PitchCraft: Stephen Strasburg, the Flawed Prodigy
The more I study pitching, the more I’m struck by the paramount importance of disguise. Now, OK, I always knew a pitcher’s aim was to fool the batter. A child watching baseball for the first time could tell you that. But I thought it was all about speed and movement — throw a hard fastball that maybe cuts a little, and then throw a slow curveball for a speed contrast, and boom! The batter’s swinging at air, and maybe toppling over for comic effect if we’re lucky.
What I didn’t understand was that the pitches had to blend. That word is everything. Velocity and movement matter, but the best pitchers are the ones who use those natural abilities in service of subterfuge. Sure, you need a great fastball, but if that’s the only trick in your bag, hitters will eat you alive. Add a sinker that travels at the same speed but ends up displaced diagonally by four inches? OK, now you’re in business. What about a changeup that cuts in exactly like the fastball, but moves maybe 3-5 mph slower and drops off a shelf? And then a slider that’s slower still, but breaks in the opposite direction? With those tools, you’re no longer a mere pitcher — you’re a saboteur.
A major league hitter is a kind of genius, and his genius takes form in the ability to adjust in a matter of milliseconds. It’s light-speed recognition. But if all your pitches blend together, it hinders that genius; recognition is stymied, because everything looks exactly the same until the last possible moment. The batter’s instincts are useless, his confidence is shattered, and he’s reduced to guessing. Guessing is a form of thinking, and thinking is antithetical to the instinctual process of hitting. That’s why the elite pitchers in baseball are masters of blending.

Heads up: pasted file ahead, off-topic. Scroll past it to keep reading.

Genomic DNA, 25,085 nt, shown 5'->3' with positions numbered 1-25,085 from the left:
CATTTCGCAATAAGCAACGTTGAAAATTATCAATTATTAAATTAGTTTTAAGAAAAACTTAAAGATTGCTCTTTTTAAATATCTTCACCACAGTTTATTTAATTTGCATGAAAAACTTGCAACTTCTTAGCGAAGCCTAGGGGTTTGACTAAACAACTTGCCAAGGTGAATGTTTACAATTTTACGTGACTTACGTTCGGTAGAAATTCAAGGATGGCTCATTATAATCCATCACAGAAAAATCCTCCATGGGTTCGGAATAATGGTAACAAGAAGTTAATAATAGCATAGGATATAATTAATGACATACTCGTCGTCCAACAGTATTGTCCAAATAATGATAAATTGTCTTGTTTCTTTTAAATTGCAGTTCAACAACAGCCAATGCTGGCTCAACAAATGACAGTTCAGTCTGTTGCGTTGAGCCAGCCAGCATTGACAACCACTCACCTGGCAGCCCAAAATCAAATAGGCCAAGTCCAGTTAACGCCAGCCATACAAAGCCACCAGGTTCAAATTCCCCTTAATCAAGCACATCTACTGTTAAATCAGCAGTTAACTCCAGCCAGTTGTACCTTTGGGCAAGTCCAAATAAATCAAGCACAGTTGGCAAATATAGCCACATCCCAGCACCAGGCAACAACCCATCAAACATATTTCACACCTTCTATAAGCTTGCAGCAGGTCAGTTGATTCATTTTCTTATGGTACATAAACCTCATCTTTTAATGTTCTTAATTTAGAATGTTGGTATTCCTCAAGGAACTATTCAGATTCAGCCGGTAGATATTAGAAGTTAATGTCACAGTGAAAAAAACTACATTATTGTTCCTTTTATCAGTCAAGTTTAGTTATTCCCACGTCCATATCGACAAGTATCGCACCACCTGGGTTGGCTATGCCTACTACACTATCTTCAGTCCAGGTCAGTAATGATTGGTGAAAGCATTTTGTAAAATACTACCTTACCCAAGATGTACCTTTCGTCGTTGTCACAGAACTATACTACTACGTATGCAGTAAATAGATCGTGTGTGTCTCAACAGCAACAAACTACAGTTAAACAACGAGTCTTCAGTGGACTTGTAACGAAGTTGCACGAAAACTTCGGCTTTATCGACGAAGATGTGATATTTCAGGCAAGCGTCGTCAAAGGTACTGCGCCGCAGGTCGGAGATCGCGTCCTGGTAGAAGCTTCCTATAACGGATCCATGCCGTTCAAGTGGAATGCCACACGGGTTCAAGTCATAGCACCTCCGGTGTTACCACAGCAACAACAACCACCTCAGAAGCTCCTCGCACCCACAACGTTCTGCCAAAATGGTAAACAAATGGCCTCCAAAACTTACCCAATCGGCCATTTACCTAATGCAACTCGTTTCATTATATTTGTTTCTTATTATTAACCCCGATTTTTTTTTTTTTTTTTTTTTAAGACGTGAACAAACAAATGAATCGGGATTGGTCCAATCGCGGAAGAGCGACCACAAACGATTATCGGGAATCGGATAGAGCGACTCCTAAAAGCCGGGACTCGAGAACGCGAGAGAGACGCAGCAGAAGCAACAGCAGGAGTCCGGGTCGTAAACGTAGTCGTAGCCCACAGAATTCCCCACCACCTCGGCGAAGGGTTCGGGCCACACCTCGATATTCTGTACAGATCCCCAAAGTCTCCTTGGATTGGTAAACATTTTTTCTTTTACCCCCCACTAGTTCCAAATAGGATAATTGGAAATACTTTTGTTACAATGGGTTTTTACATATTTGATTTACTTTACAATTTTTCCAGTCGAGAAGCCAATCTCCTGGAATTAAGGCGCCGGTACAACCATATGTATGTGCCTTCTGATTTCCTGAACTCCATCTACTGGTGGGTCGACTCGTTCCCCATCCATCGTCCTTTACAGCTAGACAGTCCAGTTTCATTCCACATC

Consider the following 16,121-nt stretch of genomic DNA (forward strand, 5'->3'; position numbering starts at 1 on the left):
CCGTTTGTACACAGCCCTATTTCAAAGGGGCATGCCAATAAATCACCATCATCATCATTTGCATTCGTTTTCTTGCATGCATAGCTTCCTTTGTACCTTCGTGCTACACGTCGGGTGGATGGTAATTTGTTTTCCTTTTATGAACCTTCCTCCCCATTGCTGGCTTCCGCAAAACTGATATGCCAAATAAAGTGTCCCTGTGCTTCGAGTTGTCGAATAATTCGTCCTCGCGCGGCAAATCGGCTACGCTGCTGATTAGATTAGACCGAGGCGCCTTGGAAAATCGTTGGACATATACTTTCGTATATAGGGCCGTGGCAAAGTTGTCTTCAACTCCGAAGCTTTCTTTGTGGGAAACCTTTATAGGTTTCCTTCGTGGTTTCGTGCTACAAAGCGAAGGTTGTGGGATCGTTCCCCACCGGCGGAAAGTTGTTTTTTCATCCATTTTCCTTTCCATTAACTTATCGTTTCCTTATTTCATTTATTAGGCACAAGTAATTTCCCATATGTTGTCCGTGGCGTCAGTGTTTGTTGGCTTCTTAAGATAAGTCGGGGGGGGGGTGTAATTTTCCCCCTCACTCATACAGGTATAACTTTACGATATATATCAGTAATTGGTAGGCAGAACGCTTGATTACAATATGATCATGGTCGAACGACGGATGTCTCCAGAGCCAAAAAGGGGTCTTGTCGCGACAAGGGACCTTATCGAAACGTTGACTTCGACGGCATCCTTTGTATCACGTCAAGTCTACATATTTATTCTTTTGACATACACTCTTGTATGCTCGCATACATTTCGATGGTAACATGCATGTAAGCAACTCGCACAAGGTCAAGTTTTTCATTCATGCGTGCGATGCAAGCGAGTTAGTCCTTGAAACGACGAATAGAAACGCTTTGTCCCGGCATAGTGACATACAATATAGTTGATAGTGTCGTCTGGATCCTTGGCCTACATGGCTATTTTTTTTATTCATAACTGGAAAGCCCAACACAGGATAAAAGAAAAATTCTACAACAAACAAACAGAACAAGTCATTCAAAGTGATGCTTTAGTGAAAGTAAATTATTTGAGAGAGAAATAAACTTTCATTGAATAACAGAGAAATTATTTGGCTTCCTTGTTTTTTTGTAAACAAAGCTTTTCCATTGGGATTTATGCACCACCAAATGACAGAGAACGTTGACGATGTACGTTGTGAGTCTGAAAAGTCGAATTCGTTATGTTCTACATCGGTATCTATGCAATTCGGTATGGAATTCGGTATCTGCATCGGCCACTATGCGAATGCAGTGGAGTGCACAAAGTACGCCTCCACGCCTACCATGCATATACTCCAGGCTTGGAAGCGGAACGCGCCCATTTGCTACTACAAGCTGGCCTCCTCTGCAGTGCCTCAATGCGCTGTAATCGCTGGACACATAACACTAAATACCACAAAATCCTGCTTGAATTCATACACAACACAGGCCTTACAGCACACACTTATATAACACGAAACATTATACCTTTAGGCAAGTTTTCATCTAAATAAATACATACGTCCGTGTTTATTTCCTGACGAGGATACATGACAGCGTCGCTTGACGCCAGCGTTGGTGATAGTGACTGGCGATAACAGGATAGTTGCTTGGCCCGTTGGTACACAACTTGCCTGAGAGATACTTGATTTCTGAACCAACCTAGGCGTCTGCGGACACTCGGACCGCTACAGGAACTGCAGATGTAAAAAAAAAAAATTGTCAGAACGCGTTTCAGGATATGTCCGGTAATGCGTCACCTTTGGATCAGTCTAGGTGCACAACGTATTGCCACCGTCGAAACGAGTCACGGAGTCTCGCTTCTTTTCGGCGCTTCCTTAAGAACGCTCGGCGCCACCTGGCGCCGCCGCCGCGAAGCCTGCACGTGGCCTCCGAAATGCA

So why am I telling you this? Because Stephen Strasburg is something close to an elite pitcher, and Stephen Strasburg stinks at blending his pitches. It’s not for lack of knowledge or effort; we’ll take a look at his failed attempts to expand his repertoire below. The fact is, though, he’s a three-pitch pitcher who gets by almost entirely on pure talent. He’s a flawed prodigy; the league leader in strikeout rate due to his filthy, incredible stuff, but someone still fighting to grasp the subtleties that mark true greatness. In other words, a perfect subject for that old PitchCraft treatment.
(Our usual GIF-related thanks go out to Pitcher GIFs, a terrific follow for baseball fans.)
What He Throws
(All velocity, movement, and usage stats from Brooks Baseball.)
1. Four-Seam Fastball: 95.56 mph, 56.04 percent usage, -5.97 horizontal movement, 8.90 vertical